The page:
I paired the soup with steamed green beans and baguette:

The garnish is really essential to the flavor of the soup--basil, chives and tomatoes boost up the creamy mildness of the chowder. I think without the garnish the soup might be percieved as blah. I didn't think of adding a little tobasco sauce until dinner was over, but I'll be shaking a little on when I eat the leftovers for lunch today.

Corn and Shrimp Chowder

2 slices of slab bacon, cut into 1/4-inch dice
2 cups diced onion
2 large carrots, diced
1 celery rib, diced
1 red bell pepper, diced
2 red-skin potatoes, diced
3 cans reduced-sodium chicken broth
1 t fresh thyme, chopped
6 ears of corn, kernels cut off, cobs reserved
1/4 C white wine
1 1/2 C evaporated milk (1 can)
1 teaspoon salt
1 teaspoon black pepper
10 oz rock shrimp (frozen is fine—thaw them under running cold water)

Essential Garnish: 1 large tomato, diced; chopped fresh chives (about 3 T); chopped fresh basil (about 1/2 C), few drops tobasco sauce

Cook bacon in a frying pan over moderate heat, stirring frequently, until crisp, about 5 minutes. Add onion, carrots, celery, and bell pepper to bacon fat and cook, stirring, until onion is softened, 8 to 10 minutes.

Meanwhile, pour all the chicken broth into a stock pot. Add white wine and about 1 C water. Now using a knife, hold each corn cob over the broth and scrape the cob to get the rest of the good corniness out and into the broth. Then drop the scraped cob into the broth. When you have done this with all the cobs, simmer the cobs 5-10 minutes in the stock. Remove the cobs. (This extra step--while a slight pain in the butt--will yield a big result in the flavor base of the soup).

Add potatoes and thyme to the broth and simmer, covered, until potatoes are just tender, about 15 minutes. Add the bacon and sautéed vegetables, the corn kernels and the condensed milk and simmer, uncovered, 10 minutes. Add sea salt and pepper. Add the shrimp and serve the soup when they are cooked through (about 2 minutes). If you make the soup ahead of time, wait to add the shrimp 'till the end or you will end up with tough little wads of vaguely shrimpy-flavored chewing gum.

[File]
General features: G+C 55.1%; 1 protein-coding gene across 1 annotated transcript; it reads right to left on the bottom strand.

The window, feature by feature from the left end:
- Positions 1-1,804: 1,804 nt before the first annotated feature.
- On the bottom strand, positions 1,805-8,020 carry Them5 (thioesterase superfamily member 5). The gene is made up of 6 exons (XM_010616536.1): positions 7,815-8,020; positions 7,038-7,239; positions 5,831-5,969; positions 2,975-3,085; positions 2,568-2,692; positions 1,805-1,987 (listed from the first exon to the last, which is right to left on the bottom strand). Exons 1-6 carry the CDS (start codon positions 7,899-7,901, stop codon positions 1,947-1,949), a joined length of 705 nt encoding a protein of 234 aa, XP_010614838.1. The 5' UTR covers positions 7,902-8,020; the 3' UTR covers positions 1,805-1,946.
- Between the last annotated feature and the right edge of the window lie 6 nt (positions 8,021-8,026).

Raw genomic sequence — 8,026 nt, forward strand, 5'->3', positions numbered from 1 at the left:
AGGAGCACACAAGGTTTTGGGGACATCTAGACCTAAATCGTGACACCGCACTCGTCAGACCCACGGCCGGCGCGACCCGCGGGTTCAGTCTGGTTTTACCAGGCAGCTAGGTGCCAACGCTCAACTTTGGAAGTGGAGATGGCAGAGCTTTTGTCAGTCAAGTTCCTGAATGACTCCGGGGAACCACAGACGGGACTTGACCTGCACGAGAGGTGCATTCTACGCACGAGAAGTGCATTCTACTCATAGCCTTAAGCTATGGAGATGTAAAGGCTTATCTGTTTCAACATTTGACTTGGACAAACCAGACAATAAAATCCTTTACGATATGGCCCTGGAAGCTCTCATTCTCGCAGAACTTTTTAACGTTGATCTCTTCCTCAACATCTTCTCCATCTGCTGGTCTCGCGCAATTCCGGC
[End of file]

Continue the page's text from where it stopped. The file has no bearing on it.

Serve with a copious quantity of basil, chives and tomato on top. Add a few shakes of tobasco if you like.

Monday, August 15, 2005

Coming up for air

Ah, nice to be back at the computer again, looking ahead to a fairly normal week. My darling sister left yesterday morning--I had a lovely time with her despite the fact that one of my parents was not exhibiting good behavior or social skills.

I made the chocolate gelato again (chocolate being an essential ingredient to successful recovery from a bad parental encounter) and this time added the zest of one orange to the custard mix (and let it steep for a while before straining it out) and about a half teaspoon of orange oil. This helped a great deal in the aftertaste of the finished product.

And last night I finished the wonderful Ian McEwan book Saturday. His writing is so elegant. Some people aren't big fans of the day-in-a-life structure, but I have an affection for such books; I think the predictibility of the structure is comforting and that lets my brain focus on other parts of the book. I am still bummed out that the book was excerpted in the New Yorker because until I got past page 100, I couldn't really let myself go--I knew what was going to happen and it made me tense. Once the incident that was excerpted was over, I enjoyed the rest of the book in a full-immersion sort of way.

In particular I loved the descriptions of neurosurgical procedures--I don't have the stomach ever to be a doctor, but I love anatomy and processes; reading about how the body works makes me feel peaceful and comforted. I wish I could find an author of McEwan's caliber with prose who authored books about how the body works--I can handle dry, scientific writing, but what a pleasure when it is also beautifully written. I'm thinking Oliver Sacks might fit the bill--I think I'll check out The Man Who Mistook His Wife For a Hat.

Today I plan to make a variation on this corn chowder recipe (I'm planning on replacing the heavy cream with evaporated milk, cutting out the sweet potato, adding a little white wine, adding some rock shrimp right at the end, and making sure that some fresh basil is a part of the garnish). Ami inspired me to make corn chowder after her brief description on my answering machine of a terrific sounding summer meal: corn chowder, salad, good bread, and a good cheese. If the chowder is worthy, I'll be sure to post the recipe tomorrow.